Companies and individuals often go to extremes in their search for success. They look for the most sophisticated processes hoping they will get a leg up on their competitors. In all their efforts to make their organizations more complex — thinking that will make them more successful — they forget the fundamentals.
Art Petty has some great lessons for leaders in his latest post. He gives four current examples of leaders who overlooked the fundamentals, then says: “How does this happen in a world filled with balanced scorecards and legions of certified quality professionals constantly measuring, monitoring and striving to improve performance? I suspect that my own answer is that while we have ample tools available for our use in building, the one tool that we haven’t yet mastered is staring back at us in the mirror.”
One of the fundamentals missed by many organizations is people management. Art continues: “Fewer organizations than you might think are doing anything to engender employee satisfaction…which is ironic given the mountains of data that indicate that employee satisfaction flows through to customer satisfaction and strong financial performance.” The people in all parts of the organization need to be “on board” and believe in the purpose of the organization. That’s just one of the fundamentals of leadership.
The Product Management Perspective: Product managers must focus on the fundamentals: market inputs, problem statements, features, requirements, etc. As they focus on getting these things in order, product managers will gain the trust of their teams. When the teams know they are working on the right things for the right reason, they will do amazing things.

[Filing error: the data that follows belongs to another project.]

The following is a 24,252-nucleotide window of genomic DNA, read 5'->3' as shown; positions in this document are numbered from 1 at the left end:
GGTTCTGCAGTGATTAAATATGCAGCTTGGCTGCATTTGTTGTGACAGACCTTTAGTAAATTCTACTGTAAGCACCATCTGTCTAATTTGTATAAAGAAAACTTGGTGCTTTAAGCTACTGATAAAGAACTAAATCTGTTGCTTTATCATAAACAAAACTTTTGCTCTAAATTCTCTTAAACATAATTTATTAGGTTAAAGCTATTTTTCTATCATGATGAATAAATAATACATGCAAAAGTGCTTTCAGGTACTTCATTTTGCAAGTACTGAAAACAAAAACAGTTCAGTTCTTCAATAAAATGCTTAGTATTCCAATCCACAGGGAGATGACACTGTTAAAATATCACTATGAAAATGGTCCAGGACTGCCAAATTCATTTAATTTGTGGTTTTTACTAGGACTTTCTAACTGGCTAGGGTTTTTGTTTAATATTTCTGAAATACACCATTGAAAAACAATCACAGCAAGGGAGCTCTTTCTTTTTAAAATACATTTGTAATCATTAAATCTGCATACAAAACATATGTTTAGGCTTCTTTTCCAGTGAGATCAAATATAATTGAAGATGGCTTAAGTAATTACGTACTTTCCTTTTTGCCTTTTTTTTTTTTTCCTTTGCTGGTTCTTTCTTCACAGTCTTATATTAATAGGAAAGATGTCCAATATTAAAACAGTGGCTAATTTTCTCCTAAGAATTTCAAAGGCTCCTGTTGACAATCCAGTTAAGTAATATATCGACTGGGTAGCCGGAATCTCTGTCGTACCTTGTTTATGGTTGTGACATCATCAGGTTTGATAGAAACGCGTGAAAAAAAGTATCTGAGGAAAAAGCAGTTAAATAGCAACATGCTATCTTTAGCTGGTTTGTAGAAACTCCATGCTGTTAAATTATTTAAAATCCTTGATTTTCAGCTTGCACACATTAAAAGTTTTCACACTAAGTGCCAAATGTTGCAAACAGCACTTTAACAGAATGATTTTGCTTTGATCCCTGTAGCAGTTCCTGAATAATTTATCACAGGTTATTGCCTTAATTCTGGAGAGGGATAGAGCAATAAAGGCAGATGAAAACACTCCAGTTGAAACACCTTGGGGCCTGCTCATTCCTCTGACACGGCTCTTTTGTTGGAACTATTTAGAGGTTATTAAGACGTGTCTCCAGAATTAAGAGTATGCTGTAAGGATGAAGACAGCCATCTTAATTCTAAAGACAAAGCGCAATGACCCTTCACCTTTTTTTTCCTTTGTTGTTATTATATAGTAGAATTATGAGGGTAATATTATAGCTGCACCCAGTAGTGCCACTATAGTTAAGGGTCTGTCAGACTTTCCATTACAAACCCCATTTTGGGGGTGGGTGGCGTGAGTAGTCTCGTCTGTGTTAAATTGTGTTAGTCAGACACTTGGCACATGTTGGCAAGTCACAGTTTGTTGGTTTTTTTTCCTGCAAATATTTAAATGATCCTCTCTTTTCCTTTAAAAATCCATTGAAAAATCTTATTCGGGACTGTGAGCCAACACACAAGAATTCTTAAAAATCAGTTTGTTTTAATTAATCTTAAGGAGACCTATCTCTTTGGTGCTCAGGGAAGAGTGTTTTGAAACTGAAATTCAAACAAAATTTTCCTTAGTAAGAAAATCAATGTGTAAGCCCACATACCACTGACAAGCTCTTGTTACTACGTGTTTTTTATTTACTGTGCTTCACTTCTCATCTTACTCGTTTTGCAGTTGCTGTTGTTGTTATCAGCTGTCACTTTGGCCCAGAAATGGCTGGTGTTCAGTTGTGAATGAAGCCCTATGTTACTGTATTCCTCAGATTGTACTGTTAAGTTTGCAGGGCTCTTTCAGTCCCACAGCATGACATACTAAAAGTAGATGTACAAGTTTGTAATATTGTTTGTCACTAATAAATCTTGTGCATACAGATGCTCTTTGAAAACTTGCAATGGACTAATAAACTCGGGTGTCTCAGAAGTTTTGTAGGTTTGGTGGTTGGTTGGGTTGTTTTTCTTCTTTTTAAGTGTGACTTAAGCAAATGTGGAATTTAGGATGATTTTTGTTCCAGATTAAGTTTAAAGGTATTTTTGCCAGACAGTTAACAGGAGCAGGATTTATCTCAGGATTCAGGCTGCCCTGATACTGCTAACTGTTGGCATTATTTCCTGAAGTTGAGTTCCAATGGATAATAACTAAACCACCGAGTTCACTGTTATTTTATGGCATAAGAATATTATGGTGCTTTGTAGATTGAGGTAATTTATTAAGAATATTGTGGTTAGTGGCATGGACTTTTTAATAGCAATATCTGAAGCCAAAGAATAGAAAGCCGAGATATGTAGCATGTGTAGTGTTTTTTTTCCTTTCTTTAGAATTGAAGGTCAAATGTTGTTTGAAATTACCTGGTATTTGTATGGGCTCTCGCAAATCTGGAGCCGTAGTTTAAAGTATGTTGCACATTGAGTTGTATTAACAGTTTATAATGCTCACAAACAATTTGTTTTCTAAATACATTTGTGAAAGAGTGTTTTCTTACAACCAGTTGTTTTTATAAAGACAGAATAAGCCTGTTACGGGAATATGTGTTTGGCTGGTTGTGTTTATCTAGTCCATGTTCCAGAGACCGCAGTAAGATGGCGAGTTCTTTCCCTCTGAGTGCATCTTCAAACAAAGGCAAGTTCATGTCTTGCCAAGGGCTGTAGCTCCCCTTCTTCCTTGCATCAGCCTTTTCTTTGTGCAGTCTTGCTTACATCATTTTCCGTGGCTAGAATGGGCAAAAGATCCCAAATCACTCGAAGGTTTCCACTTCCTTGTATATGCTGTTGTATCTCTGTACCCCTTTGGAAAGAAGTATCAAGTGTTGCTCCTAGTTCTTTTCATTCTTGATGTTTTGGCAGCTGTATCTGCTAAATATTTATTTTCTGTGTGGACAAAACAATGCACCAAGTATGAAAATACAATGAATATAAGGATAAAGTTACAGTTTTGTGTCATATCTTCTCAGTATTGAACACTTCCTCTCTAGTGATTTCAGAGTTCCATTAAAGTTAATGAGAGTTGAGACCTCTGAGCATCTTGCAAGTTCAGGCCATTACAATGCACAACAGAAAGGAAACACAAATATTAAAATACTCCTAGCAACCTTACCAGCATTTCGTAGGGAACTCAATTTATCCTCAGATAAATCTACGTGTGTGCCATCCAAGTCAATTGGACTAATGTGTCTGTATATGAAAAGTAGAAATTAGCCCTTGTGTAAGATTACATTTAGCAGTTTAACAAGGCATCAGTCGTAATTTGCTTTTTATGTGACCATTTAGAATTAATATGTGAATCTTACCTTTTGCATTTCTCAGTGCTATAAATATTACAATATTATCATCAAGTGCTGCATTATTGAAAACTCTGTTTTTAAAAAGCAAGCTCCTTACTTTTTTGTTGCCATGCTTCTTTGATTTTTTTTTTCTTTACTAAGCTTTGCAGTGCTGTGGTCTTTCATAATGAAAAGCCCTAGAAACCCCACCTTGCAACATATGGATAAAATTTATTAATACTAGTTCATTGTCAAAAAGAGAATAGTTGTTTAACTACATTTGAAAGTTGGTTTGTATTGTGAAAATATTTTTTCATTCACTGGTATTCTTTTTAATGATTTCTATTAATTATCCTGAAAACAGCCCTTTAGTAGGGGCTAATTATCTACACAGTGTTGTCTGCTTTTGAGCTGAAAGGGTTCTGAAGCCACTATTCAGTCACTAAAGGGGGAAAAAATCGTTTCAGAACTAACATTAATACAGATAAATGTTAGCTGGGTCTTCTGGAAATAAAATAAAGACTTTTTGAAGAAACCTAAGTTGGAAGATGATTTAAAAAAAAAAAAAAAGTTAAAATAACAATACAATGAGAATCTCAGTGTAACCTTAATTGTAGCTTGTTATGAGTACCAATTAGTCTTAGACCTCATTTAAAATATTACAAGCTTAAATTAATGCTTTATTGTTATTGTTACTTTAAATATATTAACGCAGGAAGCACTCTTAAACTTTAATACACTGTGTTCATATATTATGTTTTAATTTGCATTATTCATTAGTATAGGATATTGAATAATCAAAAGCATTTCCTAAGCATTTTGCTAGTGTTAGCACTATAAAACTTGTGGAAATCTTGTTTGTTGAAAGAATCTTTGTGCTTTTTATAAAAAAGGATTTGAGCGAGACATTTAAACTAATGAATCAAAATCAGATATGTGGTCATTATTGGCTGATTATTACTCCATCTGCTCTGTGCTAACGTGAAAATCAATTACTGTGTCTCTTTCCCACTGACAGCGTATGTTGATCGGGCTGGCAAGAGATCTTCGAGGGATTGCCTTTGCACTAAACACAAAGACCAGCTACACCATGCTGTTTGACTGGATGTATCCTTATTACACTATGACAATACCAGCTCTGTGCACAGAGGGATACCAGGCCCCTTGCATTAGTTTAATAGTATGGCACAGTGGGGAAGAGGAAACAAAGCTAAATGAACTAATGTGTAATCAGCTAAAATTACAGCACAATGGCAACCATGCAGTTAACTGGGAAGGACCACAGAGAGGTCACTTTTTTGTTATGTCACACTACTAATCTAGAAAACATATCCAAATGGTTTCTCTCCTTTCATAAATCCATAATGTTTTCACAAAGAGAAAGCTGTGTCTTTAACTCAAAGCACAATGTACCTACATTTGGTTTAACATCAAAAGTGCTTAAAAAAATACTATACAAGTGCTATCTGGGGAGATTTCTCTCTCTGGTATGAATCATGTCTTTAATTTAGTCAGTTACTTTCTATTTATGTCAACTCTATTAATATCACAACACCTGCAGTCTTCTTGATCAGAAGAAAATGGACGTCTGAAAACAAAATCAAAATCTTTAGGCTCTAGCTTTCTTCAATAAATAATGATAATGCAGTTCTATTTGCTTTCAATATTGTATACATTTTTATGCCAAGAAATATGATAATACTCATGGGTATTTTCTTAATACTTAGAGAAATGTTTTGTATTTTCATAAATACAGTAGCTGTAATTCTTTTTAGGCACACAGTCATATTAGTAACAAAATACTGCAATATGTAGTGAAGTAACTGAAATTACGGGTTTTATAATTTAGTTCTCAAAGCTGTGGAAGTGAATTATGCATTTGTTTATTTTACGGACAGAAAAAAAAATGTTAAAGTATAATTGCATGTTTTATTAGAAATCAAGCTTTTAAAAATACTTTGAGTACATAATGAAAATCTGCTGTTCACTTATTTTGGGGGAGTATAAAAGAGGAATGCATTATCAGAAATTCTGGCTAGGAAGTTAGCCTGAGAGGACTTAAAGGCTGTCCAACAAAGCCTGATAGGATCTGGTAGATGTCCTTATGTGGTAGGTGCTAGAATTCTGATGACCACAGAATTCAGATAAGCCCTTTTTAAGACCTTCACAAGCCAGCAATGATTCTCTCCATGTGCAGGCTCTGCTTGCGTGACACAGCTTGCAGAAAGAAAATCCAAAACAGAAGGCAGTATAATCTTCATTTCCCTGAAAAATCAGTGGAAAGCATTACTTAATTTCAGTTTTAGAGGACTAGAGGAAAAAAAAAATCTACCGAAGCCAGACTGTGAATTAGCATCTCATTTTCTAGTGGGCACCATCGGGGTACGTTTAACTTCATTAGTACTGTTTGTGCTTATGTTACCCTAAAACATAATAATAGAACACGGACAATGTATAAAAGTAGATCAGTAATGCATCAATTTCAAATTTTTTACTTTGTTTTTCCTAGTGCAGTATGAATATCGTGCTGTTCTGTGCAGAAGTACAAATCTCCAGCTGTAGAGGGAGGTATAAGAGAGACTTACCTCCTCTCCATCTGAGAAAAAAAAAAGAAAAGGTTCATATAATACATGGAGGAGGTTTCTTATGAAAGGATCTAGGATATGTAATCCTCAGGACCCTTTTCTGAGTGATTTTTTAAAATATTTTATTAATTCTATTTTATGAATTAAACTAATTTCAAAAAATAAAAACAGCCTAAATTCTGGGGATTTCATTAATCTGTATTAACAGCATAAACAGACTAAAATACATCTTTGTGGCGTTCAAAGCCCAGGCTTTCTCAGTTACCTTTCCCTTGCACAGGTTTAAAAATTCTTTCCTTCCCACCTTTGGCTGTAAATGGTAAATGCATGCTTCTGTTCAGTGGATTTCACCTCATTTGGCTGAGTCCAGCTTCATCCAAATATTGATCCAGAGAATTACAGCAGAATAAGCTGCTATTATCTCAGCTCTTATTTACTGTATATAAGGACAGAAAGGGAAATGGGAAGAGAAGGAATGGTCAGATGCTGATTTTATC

Conversion-poor companies, as defined in The Innovation Value Chain, most often generate good ideas but they do not screen or develop the ideas properly. Great ideas often die in the budget process due to fear of the unknown. Managers hesitate to take risks and instead emphasize the incremental and certain, not the novel. The inability to convert ideas into products/services can create a risk-averse and bureaucratic process that slows or stops execution.
Companies that lack the ability to move ideas forward to the next level should focus on two innovation practices: multichannel funding and safe havens. Creating multiple channels for funding will help companies avoid the situation where a good manager doesn’t like a particular new idea or doesn’t consider it good enough to use his or her resources to fun it. Other business units can use their funds to open up different options–from discretionary seed money up to full-scale venture funds.
Safe havens provide a way to shield new ideas and potential businesses from the short-term thinking and budget constraints that occupy many organizations that focus on short-term gains. Safe havens can be critical to the conversion of good ideas into profitable products and services.
For more information on this topic, see Leadership and innovation and Identifying the weak link in product innovation.
The Product Management Perspective: Much of the ‘meat’ of converting ideas into products comes in the form of features and requirements, the building blocks of products. The extent to which product managers understand and articulate ideas effectively will determine, to a large degree, the success of their companies. Major ideas are often driven at the highest levels of the company; however, success comes as a result of implementing the correct steps along the way.